If you’ve been in a job for a few years, you might clearly recall the times when work equaled office. Five days per week, usually 9 to 17. Also, the vivid image of commuting to and from the office might dominate your narrative. And if you were not in the lucky batch to live next to the office, the daily trek was surely taking up a good amount of your valuable time.
But then, with the pandemic, the working landscape was reshaped. The transition from being fully in the office to fully remote was well-received in the beginning. People were taking advantage of the free time they won and of the focus without distraction they could get. But after a few months, the remote was not fun anymore, with loneliness and social isolation kicking in, growing the people’s desire to return to the office.
Post-pandemic, with all these new experiences, most of the employees and teams decided that both working styles have advantages and decided to combine them.
Thus a new working paradigm emerged—hybrid working. This setup is working for both the corporate and startup world and is here to stay, experts say.
Especially for startup teams, where productivity is valued over physical space, the hybrid model is a sweet spot, providing the necessary connectivity and teamwork without sacrificing focused, interruption-free work time.
Hybrid Work is The Preferred Mode for CEE Startups
To validate if hybrid working is still The Recursive CEE community’s preferred working style, we asked them in a Linkedin poll. The results confirmed that it is.
64% of respondents work in a hybrid mode, 26% opt for a fully remote setup and only 11% of the votes went for the office mode.
Insights from Pluria, a Romanian-born solution with global presence that elevates the collaboration and productivity of distributed teams, revealed that in 2023, hybrid working teams typically met twice a week, with Tuesdays and Thursdays being popular choices. November 2023 stood out as the month with the highest collaborative workdays, with colleagues meeting not only in traditional offices but also in cafes and open spaces in the Pluria network.
“We recognize that the 9 to 5 solitude of remote work, in the familiar walls of our homes, isn’t good for productivity or well-being, but nobody wants to trade this for a long commute 5 days per week. Even within our own team, we value collaborative days where we get together, talk about vital projects, and enjoy shared lunches at one of the cafés in the Pluria network, all included in our subscription. Connecting with colleagues is the solution for having engaged teams, but going fully to the office is not the way either. That’s why the hybrid setup can be the best choice,” shared Andrei Cretu, Co-founder and CEO of Pluria.
“ Every (startup) team is adapting differently to the new environment. There isn’t one universally well-working solution so you have to try, learn and adapt. Each model (hybrid, remote or in-person) can offer pros and cons. From my observation, working with many startups in the region, a hybrid model is usually the go-to, preferred choice. Yet, if you cannot have this and choose a remote setup, find other ways to bring the people together. In my own (mainly remote) team for example, on top of the operational team’s weekly call, we have a practice called <Personal Development Hour>. Every week we spend an hour together in which someone leads a session on a topic related to personal development,” explains Stoyan Yankov, coauthor of PERFORM: The Unsexy Truth about (startup) Success.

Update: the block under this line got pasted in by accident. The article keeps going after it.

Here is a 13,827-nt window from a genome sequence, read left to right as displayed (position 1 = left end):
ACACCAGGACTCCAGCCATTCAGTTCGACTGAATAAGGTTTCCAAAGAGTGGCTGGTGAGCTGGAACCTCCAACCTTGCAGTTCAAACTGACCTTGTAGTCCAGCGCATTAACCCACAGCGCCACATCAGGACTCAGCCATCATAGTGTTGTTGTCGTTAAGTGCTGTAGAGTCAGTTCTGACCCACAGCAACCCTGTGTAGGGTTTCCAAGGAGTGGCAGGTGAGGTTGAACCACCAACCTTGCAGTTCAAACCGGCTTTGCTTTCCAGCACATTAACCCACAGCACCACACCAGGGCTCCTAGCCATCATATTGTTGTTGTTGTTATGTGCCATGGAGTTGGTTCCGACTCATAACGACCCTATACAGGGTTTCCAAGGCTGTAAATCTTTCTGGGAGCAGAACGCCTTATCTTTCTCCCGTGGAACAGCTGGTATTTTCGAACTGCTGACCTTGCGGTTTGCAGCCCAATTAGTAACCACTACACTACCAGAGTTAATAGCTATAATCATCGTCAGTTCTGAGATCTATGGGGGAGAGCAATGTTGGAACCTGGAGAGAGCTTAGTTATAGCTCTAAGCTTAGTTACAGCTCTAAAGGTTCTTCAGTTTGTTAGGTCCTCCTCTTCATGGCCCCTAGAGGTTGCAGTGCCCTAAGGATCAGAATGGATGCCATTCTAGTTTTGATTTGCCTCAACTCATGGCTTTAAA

The Benefits of Hybrid Work from Founders’ Perspective
Asking founders from the region about their working setup, not a big surprise was that the hybrid mode was working well for them.
“We have a physical office, but we actually have a work-from-anywhere policy. Because we have a well-defined digitized process, we work as well from home or the office. This hybrid system works great for us because it allows us to have focus, quiet time, which is super important for a startup, but also connects us during the office days,” says Radu Negulescu, founder of Sessions, an advanced platform for online meetings.
Boris Pavlov, founder of FlatAway, a marketplace for short-time rentals, echoed the sentiment. “At Flataway, we decided to work together at the office on two days per week and remote the rest of the time. On Tuesdays and Wednesdays we hold our product meetings, we discuss ideas, brainstorm, and go for lunch together. The individual tasks and calls with clients we leave for the remote days. This was a team decision and we are happy with it, ” he explains.
“We categorize work into two distinct areas: focused work (coding, designing, writing specs, answering emails) where individual concentration is essential for optimal output; and collaborative work (brainstorming, ideation, discussions) where face-to-face interactions are crucial. After experiencing the full remote work environment during the pandemic, we came to value the importance of in-person collaboration. We have now adopted a hybrid approach where we mix working in the office with allowing our team members to work remotely when they need focused time,” says Vladimir Oane, founder of Deepstash.
The aforementioned insights from Pluria are based on the analysis “When and where did teams collaborate in 2023?”, with data collected by Pluria within its platform during 2023. These findings offer insights into the changing landscape of remote and hybrid work environments, helping businesses and organizations refine their team collaboration strategies.
*This story is brought to you with the support of Pluria.